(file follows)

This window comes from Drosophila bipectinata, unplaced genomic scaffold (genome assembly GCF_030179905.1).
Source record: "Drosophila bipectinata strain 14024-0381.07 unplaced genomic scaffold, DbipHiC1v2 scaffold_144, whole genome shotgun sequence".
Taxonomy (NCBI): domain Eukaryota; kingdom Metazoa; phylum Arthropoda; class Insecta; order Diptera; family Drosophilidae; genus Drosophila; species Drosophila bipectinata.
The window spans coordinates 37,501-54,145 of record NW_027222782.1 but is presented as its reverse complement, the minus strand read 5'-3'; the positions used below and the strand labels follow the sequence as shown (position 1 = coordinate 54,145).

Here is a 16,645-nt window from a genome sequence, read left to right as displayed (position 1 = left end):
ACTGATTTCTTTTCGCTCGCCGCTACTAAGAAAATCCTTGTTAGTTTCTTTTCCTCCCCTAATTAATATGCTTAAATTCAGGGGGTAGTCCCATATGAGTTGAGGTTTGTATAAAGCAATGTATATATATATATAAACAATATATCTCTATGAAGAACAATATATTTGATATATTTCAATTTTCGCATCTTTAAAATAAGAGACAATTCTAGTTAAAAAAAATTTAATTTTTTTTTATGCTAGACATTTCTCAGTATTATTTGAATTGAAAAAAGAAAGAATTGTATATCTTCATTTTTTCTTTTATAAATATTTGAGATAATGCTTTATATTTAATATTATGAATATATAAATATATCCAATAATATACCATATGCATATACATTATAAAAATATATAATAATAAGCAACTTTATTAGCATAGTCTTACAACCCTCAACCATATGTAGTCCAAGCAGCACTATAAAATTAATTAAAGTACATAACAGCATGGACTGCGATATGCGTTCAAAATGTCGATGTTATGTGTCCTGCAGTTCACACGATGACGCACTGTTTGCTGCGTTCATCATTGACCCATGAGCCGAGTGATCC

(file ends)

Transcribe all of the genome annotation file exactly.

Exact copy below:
This window comes from Drosophila bipectinata, unplaced genomic scaffold (genome assembly GCF_030179905.1).
Source record: "Drosophila bipectinata strain 14024-0381.07 unplaced genomic scaffold, DbipHiC1v2 scaffold_144, whole genome shotgun sequence".
Taxonomy (NCBI): domain Eukaryota; kingdom Metazoa; phylum Arthropoda; class Insecta; order Diptera; family Drosophilidae; genus Drosophila; species Drosophila bipectinata.
The window spans coordinates 37,501-54,145 of record NW_027222782.1 but is presented as its reverse complement, the minus strand read 5'-3'; the positions used below and the strand labels follow the sequence as shown (position 1 = coordinate 54,145).

Here is a 16,645-nt window from a genome sequence, read left to right as displayed (position 1 = left end):
ACTGATTTCTTTTCGCTCGCCGCTACTAAGAAAATCCTTGTTAGTTTCTTTTCCTCCCCTAATTAATATGCTTAAATTCAGGGGGTAGTCCCATATGAGTTGAGGTTTGTATAAAGCAATGTATATATATATATAAACAATATATCTCTATGAAGAACAATATATTTGATATATTTCAATTTTCGCATCTTTAAAATAAGAGACAATTCTAGTTAAAAAAAATTTAATTTTTTTTTATGCTAGACATTTCTCAGTATTATTTGAATTGAAAAAAGAAAGAATTGTATATCTTCATTTTTTCTTTTATAAATATTTGAGATAATGCTTTATATTTAATATTATGAATATATAAATATATCCAATAATATACCATATGCATATACATTATAAAAATATATAATAATAAGCAACTTTATTAGCATAGTCTTACAACCCTCAACCATATGTAGTCCAAGCAGCACTATAAAATTAATTAAAGTACATAACAGCATGGACTGCGATATGCGTTCAAAATGTCGATGTTATGTGTCCTGCAGTTCACACGATGACGCACTGTTTGCTGCGTTCATCATTGACCCATGAGCCGAGTGATCC